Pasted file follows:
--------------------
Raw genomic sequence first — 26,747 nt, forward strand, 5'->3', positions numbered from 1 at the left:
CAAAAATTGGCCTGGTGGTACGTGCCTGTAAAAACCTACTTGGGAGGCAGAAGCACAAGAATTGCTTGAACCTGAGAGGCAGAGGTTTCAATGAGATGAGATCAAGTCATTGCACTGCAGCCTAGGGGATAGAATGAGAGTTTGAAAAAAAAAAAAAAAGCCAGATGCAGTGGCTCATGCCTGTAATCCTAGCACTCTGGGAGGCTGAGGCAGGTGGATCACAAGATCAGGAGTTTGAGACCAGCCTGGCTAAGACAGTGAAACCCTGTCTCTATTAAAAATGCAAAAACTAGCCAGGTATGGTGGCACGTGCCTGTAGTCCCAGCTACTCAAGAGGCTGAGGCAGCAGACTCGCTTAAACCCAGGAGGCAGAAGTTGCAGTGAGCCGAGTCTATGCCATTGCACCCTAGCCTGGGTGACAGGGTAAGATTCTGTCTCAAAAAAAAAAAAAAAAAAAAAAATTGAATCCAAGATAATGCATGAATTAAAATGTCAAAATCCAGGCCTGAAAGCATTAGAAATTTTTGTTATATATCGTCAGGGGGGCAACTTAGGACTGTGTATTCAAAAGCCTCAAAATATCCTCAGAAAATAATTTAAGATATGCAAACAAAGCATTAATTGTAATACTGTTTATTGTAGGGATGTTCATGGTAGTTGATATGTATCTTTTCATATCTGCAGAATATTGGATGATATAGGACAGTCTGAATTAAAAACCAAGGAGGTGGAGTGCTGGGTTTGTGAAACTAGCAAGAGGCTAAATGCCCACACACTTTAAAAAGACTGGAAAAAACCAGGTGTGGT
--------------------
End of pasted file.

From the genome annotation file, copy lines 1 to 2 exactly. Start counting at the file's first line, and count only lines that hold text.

Raw genomic sequence first — 26,747 nt, forward strand, 5'->3', positions numbered from 1 at the left:
CAAAAATTGGCCTGGTGGTACGTGCCTGTAAAAACCTACTTGGGAGGCAGAAGCACAAGAATTGCTTGAACCTGAGAGGCAGAGGTTTCAATGAGATGAGATCAAGTCATTGCACTGCAGCCTAGGGGATAGAATGAGAGTTTGAAAAAAAAAAAAAAAGCCAGATGCAGTGGCTCATGCCTGTAATCCTAGCACTCTGGGAGGCTGAGGCAGGTGGATCACAAGATCAGGAGTTTGAGACCAGCCTGGCTAAGACAGTGAAACCCTGTCTCTATTAAAAATGCAAAAACTAGCCAGGTATGGTGGCACGTGCCTGTAGTCCCAGCTACTCAAGAGGCTGAGGCAGCAGACTCGCTTAAACCCAGGAGGCAGAAGTTGCAGTGAGCCGAGTCTATGCCATTGCACCCTAGCCTGGGTGACAGGGTAAGATTCTGTCTCAAAAAAAAAAAAAAAAAAAAAAATTGAATCCAAGATAATGCATGAATTAAAATGTCAAAATCCAGGCCTGAAAGCATTAGAAATTTTTGTTATATATCGTCAGGGGGGCAACTTAGGACTGTGTATTCAAAAGCCTCAAAATATCCTCAGAAAATAATTTAAGATATGCAAACAAAGCATTAATTGTAATACTGTTTATTGTAGGGATGTTCATGGTAGTTGATATGTATCTTTTCATATCTGCAGAATATTGGATGATATAGGACAGTCTGAATTAAAAACCAAGGAGGTGGAGTGCTGGGTTTGTGAAACTAGCAAGAGGCTAAATGCCCACACACTTTAAAAAGACTGGAAAAAACCAGGTGTGGT